Doctors call for charges for overseas patients using A&E units  

More than six in ten doctors want to introduce charges for some patients, including fees for overseas patients attending Accident and Emergency units, a survey shows.

Ministers recently introduced “upfront” hospital charges for patients receiving planned treatment, if they are not eligible for free care.

The Government has also proposed charges for such patients in Accident & Emergency (A&E) units, but have so far held off introducing such plans following a backlash from some groups.

But polling of 583 doctors found that 63 per cent of doctors wanted to see some charges on patients introduced.

Of those, 74 per cent called for fees for patients who visit A&E or GP clinics who are not residents of the UK. As many called for charges for patients who did not turn up to their appointments.

Ministers are currently considering whether to introduce charges for overseas patients using A&E.

They are understood to have ruled out introducing “upfront” charges for A&E, in case it could deter those needing urgent care.

However, they are now exploring the feasibility of schemes to secure payment after emergency treatment, for those overseas patients who were not entitled to free care.

Health Minister Lord O’Shaughnessy said: “The NHS is a cherished national institution that is paid for by British taxpayers and as this survey shows, there is clinical support for recovering costs from those who are not eligible for free treatment.

“We are however committed to an NHS that is free at the point of use for those who are eligible, and they will never be charged for NHS treatment.”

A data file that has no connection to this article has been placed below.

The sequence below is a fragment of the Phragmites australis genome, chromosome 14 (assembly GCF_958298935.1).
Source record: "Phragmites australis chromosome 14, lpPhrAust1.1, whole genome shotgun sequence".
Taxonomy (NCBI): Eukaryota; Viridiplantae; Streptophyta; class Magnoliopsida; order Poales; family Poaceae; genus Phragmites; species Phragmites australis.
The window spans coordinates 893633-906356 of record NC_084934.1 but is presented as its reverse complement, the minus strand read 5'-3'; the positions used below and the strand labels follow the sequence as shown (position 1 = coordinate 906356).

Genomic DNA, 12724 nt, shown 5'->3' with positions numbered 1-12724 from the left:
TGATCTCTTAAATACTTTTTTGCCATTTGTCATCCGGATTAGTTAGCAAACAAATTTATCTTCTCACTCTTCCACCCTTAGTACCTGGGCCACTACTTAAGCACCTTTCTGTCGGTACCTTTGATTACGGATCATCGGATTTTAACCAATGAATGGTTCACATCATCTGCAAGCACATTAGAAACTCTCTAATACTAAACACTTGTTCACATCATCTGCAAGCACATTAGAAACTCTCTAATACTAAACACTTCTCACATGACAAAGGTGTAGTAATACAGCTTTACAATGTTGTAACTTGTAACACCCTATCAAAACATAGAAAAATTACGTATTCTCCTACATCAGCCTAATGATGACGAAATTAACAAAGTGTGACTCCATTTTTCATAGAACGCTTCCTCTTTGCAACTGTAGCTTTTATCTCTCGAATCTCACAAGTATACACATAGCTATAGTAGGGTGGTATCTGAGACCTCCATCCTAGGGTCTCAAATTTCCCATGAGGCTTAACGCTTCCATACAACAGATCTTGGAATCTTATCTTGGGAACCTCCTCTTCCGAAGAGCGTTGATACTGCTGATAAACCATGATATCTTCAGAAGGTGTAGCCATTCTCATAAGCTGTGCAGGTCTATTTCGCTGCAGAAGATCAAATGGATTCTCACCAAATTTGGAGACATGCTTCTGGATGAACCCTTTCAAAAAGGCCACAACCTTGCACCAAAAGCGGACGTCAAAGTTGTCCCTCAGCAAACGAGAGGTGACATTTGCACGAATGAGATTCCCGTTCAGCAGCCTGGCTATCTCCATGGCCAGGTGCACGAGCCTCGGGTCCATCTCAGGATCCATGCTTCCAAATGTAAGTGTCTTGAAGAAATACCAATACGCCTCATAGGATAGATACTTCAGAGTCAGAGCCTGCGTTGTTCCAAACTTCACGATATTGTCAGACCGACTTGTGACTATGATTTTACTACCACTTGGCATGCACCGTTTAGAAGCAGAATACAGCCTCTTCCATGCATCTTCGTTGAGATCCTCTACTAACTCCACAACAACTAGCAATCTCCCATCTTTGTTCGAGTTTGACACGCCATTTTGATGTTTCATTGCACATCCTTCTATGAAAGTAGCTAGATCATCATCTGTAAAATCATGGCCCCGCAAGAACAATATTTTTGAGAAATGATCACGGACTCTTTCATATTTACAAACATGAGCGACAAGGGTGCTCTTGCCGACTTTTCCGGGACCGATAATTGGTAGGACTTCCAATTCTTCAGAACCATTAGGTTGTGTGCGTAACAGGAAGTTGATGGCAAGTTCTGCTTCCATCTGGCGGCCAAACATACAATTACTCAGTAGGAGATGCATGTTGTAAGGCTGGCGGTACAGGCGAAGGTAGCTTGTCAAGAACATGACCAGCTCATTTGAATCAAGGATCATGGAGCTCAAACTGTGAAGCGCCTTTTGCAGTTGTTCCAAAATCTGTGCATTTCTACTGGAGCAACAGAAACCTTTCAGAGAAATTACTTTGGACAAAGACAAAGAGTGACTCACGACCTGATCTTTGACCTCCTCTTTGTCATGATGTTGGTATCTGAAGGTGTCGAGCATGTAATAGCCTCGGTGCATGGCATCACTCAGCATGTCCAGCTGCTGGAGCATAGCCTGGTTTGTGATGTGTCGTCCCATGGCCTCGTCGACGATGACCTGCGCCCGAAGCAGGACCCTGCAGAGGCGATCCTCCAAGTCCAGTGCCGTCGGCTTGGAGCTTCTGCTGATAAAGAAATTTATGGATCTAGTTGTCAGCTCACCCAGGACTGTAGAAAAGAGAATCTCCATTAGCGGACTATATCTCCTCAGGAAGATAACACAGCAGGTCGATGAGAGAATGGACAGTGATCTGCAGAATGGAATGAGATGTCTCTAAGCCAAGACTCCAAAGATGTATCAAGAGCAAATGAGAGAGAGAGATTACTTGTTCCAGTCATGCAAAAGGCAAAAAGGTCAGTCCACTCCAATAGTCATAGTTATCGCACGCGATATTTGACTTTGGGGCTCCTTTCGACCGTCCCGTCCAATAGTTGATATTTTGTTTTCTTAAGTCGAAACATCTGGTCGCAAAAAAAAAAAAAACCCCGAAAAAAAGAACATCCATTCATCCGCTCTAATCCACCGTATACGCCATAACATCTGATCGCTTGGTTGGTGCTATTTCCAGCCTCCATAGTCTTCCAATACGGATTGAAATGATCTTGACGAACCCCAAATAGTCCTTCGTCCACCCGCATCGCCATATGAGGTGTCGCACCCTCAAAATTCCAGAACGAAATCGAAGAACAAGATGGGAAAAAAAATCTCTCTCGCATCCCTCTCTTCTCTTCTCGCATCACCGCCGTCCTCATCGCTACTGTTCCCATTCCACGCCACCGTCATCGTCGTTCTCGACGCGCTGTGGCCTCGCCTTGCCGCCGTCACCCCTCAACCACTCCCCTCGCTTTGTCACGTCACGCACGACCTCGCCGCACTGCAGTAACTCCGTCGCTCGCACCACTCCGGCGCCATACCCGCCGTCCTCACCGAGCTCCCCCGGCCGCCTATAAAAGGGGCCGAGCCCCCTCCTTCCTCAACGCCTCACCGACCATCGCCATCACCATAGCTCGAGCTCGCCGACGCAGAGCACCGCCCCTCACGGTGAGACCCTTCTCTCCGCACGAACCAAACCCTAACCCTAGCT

Since 2013, the amount of funds recouped from overseas patients for planned care has more than quadrupled, from £89m to £358m, offiical figures show.

GP visits are also excluded from current policies, which is expected to remain the case in future.

Dr Taj Hassan, President of the Royal College of Emergency Medicine said any introduction of A&E charges must not involve casualty staff, or attempts to secure payment while urgent care was being sought.

“Staff working in the busy environment of the emergency department cannot be responsible for charging patients who present acutely unwell or injured, and would always treat them first and foremost according to their need,” he said.

“If hospital systems could be structured to collect payments from those not eligible to use the NHS, then it would be appropriate to do so.”

The poll showed doctors were increasingly open to more radical ideas of how to fund a service which was struggling with current funding, he said.

The poll also found that more than a third of those backing charges wanted to see them for A&E visits as a result of alcohol abuse.

And 29 per cent wanted to see charges when attendances were linked to drug problems, the poll by website Doctors.net and technology agency M3 Group found.

Andrew Misell, a director at Alcohol Concern, said: “Charging people for alcohol-related use of the NHS is unworkable and morally questionable.”

He also suggested it would too difficult in practical terms for medical staff to decide whether problems were alcohol-fuelled.

“If we say people should be charged for alcohol-related demands on the NHS, why not start charging for anything else we’ve done to ourselves, like broken bones from driving carelessly or playing a contact sport?” he said.

Simon Walker, director of education at M3 Group, said: “The findings of this research clearly reflects funding pressures currently experienced by the NHS.  

“Despite the fundamental ‘free at the point of delivery’ principle, the majority of NHS doctor respondents indicated that they can now see circumstances in which patients pay towards GP or hospital treatment.”

NHS to ask patients for bank statements to check they live in Britain

Health officials are considering expanding current policies on charging overseas patients 

Credit:
Dominic Lipinski 

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